During this period, Nicaraguans saw themselves in a new light and were forced to reckon with the strengths and weaknesses of the political process, of living in a capitalist country with a socialist government, under the shadow of the United States.

Above all, those three months of resistance clearly demonstrated the immense courage of the people of Nicaragua, especially those without land, without a car, the workers from the inner-city neighborhoods. History again demonstrated the Nicaraguan people’s capacity for resistance and survival, dignity and strength.

It was the people’s wisdom that defeated the coup. …

This marvelous little book was put together in the months after Nicaraguan reality exploded on April 18th, 2018. Its authors and editors are mostly international solidarity activists, journalists and researchers who live in Nicaragua and were witnesses to the violent attempt to force out the democratically elected Nicaraguan government. The organization of the book is meant to allow English-speaking readers, educators, journalists and truth-seekers to independently study the events of 2018 from a number of different angles—human rights, media, economy, religion and geopolitics.

This means that while Live from Nicaragua is best read as an organic whole, each individual chapter can stand alone and be used for educational purposes.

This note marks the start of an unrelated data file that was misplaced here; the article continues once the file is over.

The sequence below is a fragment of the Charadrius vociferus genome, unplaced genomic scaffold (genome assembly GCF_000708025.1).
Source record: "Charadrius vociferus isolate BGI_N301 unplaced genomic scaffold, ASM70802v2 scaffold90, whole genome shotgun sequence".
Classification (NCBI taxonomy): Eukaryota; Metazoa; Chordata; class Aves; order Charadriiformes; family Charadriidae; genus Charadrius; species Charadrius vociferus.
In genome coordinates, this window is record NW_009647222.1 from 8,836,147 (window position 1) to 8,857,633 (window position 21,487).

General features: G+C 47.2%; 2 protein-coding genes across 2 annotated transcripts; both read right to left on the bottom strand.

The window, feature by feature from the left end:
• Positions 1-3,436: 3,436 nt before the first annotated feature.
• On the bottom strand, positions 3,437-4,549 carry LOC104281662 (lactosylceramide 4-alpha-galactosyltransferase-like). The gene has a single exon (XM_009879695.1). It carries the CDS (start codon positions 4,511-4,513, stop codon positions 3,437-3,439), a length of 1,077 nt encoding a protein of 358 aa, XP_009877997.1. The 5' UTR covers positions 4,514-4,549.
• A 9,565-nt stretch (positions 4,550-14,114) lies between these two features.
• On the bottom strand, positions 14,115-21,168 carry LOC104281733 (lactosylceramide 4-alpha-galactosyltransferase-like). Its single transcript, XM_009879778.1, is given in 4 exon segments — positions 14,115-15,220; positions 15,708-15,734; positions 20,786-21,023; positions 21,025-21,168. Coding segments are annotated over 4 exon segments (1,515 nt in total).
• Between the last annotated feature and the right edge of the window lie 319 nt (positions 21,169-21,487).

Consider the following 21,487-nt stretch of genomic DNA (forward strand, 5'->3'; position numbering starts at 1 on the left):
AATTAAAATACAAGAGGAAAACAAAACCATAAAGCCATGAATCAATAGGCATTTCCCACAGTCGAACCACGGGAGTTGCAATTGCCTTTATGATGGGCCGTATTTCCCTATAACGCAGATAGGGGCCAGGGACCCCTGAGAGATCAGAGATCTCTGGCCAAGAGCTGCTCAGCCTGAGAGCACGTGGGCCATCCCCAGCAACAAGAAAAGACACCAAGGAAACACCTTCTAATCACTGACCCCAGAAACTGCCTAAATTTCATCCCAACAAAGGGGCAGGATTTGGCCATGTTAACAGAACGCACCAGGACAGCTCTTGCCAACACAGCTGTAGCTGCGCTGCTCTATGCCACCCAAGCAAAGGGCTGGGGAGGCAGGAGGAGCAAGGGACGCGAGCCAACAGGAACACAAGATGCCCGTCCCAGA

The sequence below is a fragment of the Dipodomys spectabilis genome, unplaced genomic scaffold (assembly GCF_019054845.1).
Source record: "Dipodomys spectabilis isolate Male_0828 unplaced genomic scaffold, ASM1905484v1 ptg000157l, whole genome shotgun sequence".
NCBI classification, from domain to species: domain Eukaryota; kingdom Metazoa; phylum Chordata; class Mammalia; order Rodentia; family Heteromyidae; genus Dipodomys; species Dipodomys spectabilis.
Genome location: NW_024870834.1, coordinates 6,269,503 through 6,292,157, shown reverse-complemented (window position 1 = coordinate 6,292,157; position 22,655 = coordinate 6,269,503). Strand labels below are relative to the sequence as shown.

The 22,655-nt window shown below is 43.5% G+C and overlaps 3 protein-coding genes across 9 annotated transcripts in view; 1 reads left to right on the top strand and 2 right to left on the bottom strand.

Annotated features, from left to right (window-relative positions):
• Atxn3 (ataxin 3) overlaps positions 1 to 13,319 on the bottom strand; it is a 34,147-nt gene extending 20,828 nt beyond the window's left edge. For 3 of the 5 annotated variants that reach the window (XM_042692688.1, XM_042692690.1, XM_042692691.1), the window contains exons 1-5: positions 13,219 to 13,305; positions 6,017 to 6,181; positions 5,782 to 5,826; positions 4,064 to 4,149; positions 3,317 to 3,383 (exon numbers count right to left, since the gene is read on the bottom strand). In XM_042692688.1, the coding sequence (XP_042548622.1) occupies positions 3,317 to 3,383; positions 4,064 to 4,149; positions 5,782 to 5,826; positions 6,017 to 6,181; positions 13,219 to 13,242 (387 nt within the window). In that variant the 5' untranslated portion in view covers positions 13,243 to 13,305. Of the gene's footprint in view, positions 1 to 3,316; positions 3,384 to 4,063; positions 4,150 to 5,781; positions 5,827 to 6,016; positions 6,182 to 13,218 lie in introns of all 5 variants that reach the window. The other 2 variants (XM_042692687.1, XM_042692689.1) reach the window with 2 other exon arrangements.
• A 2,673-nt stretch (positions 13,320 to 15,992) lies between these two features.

While the number of human victims of the ongoing regime change attempt in Nicaragua is many fewer than the Contra War, in a sense the Big Lie is even larger than during the 1980s.

Many people in the United States and Europe have believed most of the propaganda put out by the coup attempt’s media machine.

This has made it more difficult than ever to show solidarity with Nicaraguans—not the wealthy, self-exiled Nicaraguans who have been interviewed on CNN and BBC, but ordinary, vulnerable Nicaraguans who want to live and work in peace.

The solidarity workers of the 1980s were critically important in resisting Reagan’s war against the Sandinista Revolution.

In Trump’s war against Latin American progressive movements and governments, who will be the resistance?

Live from Nicaragua is the kind of accessible, rigorously researched, politically relevant, and timely reader that is needed in order to understand the kind of “fourth generation” conflicts that have been imported from Eastern Europe and the Middle East regions to Latin America in the last few years.

As Western powers increasingly apply the regime change script, it is up to people across the globe to rebuild solidarity movements and learn the truth about how imperialist strategies attempt to destroy social fabrics and weaponize confusion.

The US government has applied economic, financial and commercial sanctions against Nicaragua through the infamous NICA Act, with the intention (just as in past experiences in Chile, Cuba, Venezuela and Nicaragua) to “make the economy scream,” as Henry Kissinger put it.

Meanwhile, USAID has promised millions more dollars for Nicaragua’s right-wing opposition to wage irregular conflict against the constitutional order. While the struggle for Nicaraguan independence and sovereignty is far from over, the fact that the Nicaraguan people resisted the colossus in 2018 should be a source of strength and hope for people across the planet. If Nicaragua can, you can too.